South Korean Christian arrested in Pakistan on suspicion of covert missionary work
A South Korean Christian who taught languages to two abducted and murdered Chinese nationals at his school in Pakistan has been arrested.
Police in Pakistan also arrested members of the man's family. He is being accused of training Chinese people to do Christian missionaary work in Pakistan.
The South Korean man's school is in Quetta, southern Pakistan. He had lived in Pakistan for six years.
Li Zingyang, aged 24, and Meng Lisi, 26, were abducted and murdered by Islamic State after it was learned they were using business visas as a cover for missionary work.
They were among about a dozen Chinese people ostensibly studying Urdu and at least one other language at his school.
'The Korean family was training the Chinese nationals in missionary work,' said Quetta police official Abdul Razzaque Cheema told the Pakistan daily newspaper DAWN. 'We have interviewed around 50 people who were in contact with the Chinese and received text messages or calls from them. All of them have corroborated that the Chinese were involved in preaching.'.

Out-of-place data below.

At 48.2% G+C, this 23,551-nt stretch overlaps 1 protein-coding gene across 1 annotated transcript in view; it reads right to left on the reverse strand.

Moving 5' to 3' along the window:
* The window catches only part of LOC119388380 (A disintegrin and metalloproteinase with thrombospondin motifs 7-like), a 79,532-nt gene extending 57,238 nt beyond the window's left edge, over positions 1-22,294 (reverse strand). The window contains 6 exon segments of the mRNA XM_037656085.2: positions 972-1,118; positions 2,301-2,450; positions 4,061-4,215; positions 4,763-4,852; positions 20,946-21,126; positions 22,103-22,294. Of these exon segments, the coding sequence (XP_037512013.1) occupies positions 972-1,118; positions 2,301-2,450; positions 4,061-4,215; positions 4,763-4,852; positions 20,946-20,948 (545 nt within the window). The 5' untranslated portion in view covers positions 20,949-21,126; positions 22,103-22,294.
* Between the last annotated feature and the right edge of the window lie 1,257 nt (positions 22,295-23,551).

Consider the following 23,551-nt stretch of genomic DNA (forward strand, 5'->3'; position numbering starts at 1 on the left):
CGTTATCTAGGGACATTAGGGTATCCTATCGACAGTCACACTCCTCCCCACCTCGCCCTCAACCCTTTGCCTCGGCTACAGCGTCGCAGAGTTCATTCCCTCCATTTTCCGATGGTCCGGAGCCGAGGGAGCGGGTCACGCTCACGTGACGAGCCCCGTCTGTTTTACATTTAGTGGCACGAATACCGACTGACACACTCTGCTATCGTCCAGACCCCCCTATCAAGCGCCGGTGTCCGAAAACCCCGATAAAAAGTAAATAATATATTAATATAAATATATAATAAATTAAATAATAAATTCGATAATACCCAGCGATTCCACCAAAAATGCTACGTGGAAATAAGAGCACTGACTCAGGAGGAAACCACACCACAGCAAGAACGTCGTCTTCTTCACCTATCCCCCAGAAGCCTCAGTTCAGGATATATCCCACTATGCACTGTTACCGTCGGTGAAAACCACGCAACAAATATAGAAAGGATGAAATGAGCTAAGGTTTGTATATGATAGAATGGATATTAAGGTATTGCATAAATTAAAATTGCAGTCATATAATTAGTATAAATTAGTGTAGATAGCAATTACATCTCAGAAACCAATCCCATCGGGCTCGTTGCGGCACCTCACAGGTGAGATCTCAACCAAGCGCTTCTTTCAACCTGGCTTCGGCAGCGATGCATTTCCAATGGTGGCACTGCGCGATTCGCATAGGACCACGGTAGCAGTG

Christian Today reported the abduction and murder of the two Chinese last month by armed men posing as police. Islamic State's Amaq news agency reported that the men had been killed by ISIS.
'The minister observed that it is highly unfortunate that a misuse of the terms of (the) business visa contributed to the unfortunate incident of abduction and subsequent murder of two innocent Chinese,' the ministry said then. 'Instead of engaging in any business activity, they went to Quetta and under the garb of learning (the) Urdu language from a Korean national...were actually engaged in preaching.'
The incident prompted calls for review of Pakistan's security and visa processes for Chinese nationals, and a databank that would track Chinese nationals working in Pakistan. China's foriegn ministry previously said it would cooperate with Pakistan in the investigation, and said it opposed all forms of terrorism.